Hospital staff in parts of Scotland hit by wintry weather have reported a 425% increase in patients due to slips, trips and falls in just one week.
NHS Grampian said staff at its hospitals treated 84 patients who had fallen on Thursday, compared with 16 on the same day last week.
Around 35% of the patients seen on Thursday had suffered a head injury.
It came as the region was hit by snow and ice.
The patients were treated at the A&E units at Aberdeen Royal Infirmary, the Royal Aberdeen Children’s Hospital, and at Dr Gray’s Hospital in Elgin, Moray.
Emergency department consultant Catharina Hartman said: “The winter weather is having a huge impact on our hospitals.
“The best advice is to avoid going out when it is icy. If you have to, take extra care and go very slowly.
“We see more falls when the weather is like this, and they are worse than the typical presentations. That has consequences for the length of time that we need to spend with a patients.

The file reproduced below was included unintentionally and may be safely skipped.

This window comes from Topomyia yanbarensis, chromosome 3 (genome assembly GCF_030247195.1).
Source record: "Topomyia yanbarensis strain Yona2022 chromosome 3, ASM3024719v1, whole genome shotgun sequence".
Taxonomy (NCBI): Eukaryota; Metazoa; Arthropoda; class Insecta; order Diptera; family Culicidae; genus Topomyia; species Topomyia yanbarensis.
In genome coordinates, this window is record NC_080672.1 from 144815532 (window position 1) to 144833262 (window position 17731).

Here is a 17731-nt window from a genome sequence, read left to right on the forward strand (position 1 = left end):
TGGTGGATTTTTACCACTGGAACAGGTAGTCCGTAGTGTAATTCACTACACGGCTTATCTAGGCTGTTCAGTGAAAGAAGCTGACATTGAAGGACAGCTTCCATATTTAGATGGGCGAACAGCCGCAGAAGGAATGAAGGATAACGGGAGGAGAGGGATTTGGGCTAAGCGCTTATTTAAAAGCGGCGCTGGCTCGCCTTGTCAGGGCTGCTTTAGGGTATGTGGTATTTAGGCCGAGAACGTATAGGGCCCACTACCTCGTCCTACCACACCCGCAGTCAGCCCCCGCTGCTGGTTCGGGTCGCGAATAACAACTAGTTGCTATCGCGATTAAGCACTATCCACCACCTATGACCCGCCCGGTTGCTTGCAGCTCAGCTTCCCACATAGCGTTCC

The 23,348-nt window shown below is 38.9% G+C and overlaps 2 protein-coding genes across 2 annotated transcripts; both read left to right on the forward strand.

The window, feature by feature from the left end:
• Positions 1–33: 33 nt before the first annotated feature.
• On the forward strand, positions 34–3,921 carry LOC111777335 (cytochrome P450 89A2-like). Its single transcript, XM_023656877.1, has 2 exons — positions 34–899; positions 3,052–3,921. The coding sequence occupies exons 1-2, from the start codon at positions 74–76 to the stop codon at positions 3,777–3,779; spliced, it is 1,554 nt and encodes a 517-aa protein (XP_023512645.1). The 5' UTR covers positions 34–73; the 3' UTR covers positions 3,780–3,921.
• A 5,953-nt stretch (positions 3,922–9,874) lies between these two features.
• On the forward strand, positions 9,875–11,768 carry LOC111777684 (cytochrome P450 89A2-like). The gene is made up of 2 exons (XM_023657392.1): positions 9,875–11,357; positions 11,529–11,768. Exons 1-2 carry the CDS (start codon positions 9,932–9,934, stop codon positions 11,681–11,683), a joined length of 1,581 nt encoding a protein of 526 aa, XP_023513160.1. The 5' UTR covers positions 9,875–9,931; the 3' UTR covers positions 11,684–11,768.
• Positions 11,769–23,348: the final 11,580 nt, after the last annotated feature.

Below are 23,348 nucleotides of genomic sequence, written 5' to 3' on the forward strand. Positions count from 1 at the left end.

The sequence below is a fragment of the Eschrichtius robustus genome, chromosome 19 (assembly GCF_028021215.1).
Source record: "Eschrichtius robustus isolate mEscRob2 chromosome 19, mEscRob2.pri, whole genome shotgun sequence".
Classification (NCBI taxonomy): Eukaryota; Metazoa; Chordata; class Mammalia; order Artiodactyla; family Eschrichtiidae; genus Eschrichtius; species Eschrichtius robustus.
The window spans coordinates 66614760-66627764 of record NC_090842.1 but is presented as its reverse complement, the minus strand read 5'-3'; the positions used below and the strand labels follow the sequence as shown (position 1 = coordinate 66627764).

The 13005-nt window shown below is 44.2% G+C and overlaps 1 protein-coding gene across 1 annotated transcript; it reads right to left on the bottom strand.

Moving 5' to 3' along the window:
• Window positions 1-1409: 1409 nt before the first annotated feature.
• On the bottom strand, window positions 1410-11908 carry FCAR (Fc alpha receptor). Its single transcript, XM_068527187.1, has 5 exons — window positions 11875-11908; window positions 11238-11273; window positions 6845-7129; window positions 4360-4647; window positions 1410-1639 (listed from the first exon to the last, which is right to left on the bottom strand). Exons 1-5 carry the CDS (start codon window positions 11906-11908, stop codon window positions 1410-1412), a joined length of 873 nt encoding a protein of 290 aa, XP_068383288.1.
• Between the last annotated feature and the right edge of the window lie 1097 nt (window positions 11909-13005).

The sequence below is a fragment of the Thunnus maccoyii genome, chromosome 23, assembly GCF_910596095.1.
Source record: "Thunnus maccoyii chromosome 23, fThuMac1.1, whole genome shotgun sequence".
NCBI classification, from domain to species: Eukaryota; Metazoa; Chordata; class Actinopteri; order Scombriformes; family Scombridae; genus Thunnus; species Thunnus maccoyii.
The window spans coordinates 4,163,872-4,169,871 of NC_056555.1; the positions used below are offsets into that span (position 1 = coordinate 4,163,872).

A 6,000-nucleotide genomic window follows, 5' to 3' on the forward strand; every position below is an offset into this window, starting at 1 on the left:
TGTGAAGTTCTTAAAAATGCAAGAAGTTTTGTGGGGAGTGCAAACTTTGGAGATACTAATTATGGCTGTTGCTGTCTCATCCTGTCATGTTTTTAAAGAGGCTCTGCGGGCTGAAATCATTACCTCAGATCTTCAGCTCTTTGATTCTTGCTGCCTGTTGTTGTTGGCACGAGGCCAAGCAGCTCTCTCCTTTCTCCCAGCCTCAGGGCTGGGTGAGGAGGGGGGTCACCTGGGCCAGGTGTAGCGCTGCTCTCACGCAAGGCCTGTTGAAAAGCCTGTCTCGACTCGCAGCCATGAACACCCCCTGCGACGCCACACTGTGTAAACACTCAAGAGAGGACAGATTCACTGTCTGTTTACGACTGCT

“As people get older, are more frail and on specific medications – for example warfarin and other anticoagulation medications – for them in particular, the falls, the injuries and the head injuries are particularly worrisome and can become life-threatening.
“It has a massive impact on our emergency departments. We are extremely busy with patients coming in all the time.
“When you fall, take stock – are you able to move all your limbs and joints? If you can, slowly but surely get up and get going. If you are able to stand and walk, then that is safe to do. Then take some pain relief.
“We often see patients who haven’t taken any analgesia before arriving at hospital and that simple intervention can allow us to do a better evaluation of what the injury is, but also provide comfort to the patient, who has attended because they are in pain.
“If you have a small amount of swelling, please try resting it at home, icing it and elevating it. If anything is looking completely out of place, it is a head or neck injury or there’s a big wound, that is when you need to come to the emergency department straight away.
“Typically, if there is no swelling, or very little swelling and you are able to move freely, you can be fairly reassured it is not going to be a bad fracture.
“We see swelling with sprains and other soft tissue injuries as well, but if there’s no swelling then you can be assured it is nothing serious.”
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